So I drove to the ice cream store.

And this was dinner: A scoop of mint chip for me. A scoop of chocolate with rainbow sprinkles for the preschooler. A half scoop of vanilla for the 8 month old. We sat on the front porch of our town’s beloved ice cream spot and watched tug boats gliding along the Hudson River. Hands and faces were sticky. Tummies were full. I’m not sure why they’re so somber that picture, because they were, in fact, so happy.

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The People Who Are Afraid of Food (Medium.com)

The restaurant in southeastern Virginia is the kind of place that makes its own fresh-squeezed juices and has kale on the menu in three different places. The waiter lets diners know that any grain dish can be made gluten-free. As he takes orders, the dishes, from octopus ceviche with wasabi dressing to pan-roasted salmon with quinoa and lemon aioli, are complex. Elyse, a 29-year-old sales executive, reluctantly opens her menu and prays. Please let there be a kids’ section. Please tell me they have regular fries.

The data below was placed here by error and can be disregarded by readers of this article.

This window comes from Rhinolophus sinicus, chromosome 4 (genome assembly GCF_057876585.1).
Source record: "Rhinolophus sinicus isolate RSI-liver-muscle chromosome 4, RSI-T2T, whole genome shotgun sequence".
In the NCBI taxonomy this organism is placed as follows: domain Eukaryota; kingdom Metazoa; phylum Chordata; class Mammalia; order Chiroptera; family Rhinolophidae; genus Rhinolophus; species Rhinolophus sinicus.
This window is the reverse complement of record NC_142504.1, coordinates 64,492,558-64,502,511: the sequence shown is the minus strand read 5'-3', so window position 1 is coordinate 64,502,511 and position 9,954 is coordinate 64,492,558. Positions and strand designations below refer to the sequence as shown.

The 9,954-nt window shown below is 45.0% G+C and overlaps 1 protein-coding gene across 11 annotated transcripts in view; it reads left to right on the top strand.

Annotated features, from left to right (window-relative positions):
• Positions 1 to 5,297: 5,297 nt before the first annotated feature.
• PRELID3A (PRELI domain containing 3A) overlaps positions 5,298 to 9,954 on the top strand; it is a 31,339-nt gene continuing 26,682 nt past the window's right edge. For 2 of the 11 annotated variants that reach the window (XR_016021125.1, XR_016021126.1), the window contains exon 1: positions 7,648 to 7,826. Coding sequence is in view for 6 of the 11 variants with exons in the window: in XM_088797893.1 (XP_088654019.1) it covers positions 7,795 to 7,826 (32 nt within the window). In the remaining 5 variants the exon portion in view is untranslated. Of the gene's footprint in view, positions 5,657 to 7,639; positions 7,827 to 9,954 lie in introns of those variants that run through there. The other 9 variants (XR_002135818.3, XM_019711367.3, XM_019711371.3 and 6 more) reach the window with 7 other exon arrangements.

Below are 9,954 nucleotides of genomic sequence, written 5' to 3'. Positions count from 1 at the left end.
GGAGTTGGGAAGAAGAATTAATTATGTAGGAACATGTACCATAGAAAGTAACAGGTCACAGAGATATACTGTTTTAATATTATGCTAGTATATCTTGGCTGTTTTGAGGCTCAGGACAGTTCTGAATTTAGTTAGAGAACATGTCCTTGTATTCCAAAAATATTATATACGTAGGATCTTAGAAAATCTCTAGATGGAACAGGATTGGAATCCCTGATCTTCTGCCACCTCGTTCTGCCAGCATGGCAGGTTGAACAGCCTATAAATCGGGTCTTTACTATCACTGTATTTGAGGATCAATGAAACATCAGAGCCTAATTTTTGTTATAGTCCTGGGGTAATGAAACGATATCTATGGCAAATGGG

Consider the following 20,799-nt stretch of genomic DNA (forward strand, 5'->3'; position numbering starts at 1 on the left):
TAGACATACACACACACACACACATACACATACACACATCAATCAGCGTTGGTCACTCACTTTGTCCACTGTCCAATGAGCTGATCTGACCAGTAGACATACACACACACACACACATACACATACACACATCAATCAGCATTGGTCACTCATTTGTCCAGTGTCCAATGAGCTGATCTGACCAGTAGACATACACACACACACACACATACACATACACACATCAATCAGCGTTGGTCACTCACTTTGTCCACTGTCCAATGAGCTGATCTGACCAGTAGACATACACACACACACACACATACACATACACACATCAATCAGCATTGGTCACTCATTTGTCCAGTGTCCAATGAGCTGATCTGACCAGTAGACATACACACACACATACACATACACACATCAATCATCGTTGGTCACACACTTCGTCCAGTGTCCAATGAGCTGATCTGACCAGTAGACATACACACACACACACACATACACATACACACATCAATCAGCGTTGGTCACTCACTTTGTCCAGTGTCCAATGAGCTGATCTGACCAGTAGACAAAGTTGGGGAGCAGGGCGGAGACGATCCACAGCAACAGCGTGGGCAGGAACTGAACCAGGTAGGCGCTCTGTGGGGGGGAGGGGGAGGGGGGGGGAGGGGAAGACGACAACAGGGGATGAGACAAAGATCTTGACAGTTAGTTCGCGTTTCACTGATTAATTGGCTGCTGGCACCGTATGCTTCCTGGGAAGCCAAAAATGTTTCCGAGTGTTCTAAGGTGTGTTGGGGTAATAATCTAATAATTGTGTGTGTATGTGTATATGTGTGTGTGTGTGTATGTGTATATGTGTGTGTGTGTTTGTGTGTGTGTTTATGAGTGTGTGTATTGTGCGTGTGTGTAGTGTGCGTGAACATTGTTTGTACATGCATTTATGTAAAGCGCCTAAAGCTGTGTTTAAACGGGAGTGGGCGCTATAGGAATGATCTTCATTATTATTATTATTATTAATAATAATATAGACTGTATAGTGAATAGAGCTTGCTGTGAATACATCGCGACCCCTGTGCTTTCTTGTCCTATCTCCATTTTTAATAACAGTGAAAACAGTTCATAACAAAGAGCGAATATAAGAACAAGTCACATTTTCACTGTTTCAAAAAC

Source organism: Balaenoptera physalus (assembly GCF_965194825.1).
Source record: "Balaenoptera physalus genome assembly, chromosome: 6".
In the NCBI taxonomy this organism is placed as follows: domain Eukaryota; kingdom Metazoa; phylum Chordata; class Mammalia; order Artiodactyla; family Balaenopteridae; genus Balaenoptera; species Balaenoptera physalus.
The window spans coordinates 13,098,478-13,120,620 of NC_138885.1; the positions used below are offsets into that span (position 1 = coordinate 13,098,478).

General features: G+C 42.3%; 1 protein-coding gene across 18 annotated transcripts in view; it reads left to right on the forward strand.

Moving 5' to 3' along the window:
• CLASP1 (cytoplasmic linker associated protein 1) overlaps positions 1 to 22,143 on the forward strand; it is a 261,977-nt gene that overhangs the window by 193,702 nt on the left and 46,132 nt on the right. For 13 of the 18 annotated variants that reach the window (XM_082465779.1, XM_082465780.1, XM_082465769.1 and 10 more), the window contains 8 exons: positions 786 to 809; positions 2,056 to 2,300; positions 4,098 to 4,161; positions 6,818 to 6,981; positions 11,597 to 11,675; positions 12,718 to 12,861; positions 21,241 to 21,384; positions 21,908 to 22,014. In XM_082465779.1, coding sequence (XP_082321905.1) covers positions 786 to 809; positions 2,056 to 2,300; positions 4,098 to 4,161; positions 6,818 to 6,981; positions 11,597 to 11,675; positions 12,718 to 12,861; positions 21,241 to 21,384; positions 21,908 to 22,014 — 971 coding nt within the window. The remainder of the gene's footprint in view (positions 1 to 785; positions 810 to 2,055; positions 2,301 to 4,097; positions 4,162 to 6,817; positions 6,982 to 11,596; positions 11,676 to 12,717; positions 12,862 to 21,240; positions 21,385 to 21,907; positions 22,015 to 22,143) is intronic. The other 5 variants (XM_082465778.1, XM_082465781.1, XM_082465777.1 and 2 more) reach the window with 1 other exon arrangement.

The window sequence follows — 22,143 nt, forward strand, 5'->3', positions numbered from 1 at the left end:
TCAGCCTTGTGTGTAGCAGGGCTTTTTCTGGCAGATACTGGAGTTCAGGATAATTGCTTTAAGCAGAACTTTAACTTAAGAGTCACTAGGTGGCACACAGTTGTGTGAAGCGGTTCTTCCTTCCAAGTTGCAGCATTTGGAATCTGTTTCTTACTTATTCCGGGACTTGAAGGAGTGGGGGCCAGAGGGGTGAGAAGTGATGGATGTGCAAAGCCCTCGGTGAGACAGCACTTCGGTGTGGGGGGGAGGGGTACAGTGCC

This is a work lunch for Elyse; her dining companions are prospective clients, and she wants to make a good impression. She does not want to give the speech she’s given a million times, answer awkward questions, or pretend not to notice the puzzled looks that follow after she orders her meal. But Elyse can’t bring herself to eat seafood, meat, or most kinds of dairy. She eats no vegetables and few fruits, unless they’ve been pureed into a smoothie. “I’m almost 30 years old,” Elyse says. “And I still eat like a toddler.”

Most days, Elyse drinks a smoothie for breakfast, has potato chips and chocolate milk for lunch, and makes a tray of potatoes roasted with olive oil, plus another smoothie, for dinner. She also eats bread, crackers, chips, mixed nuts, and popcorn. “It used to be french fries every lunch and dinner,” Elyse says. In high school and college, she went to McDonald’s twice a day, nearly every day, to get fries. “I always wondered what the people who worked there thought of me,” she says. “I mean, they aren’t going to judge you for eating fries, but at a certain point I’m sure they wondered, ‘Does this girl eat anything else?’”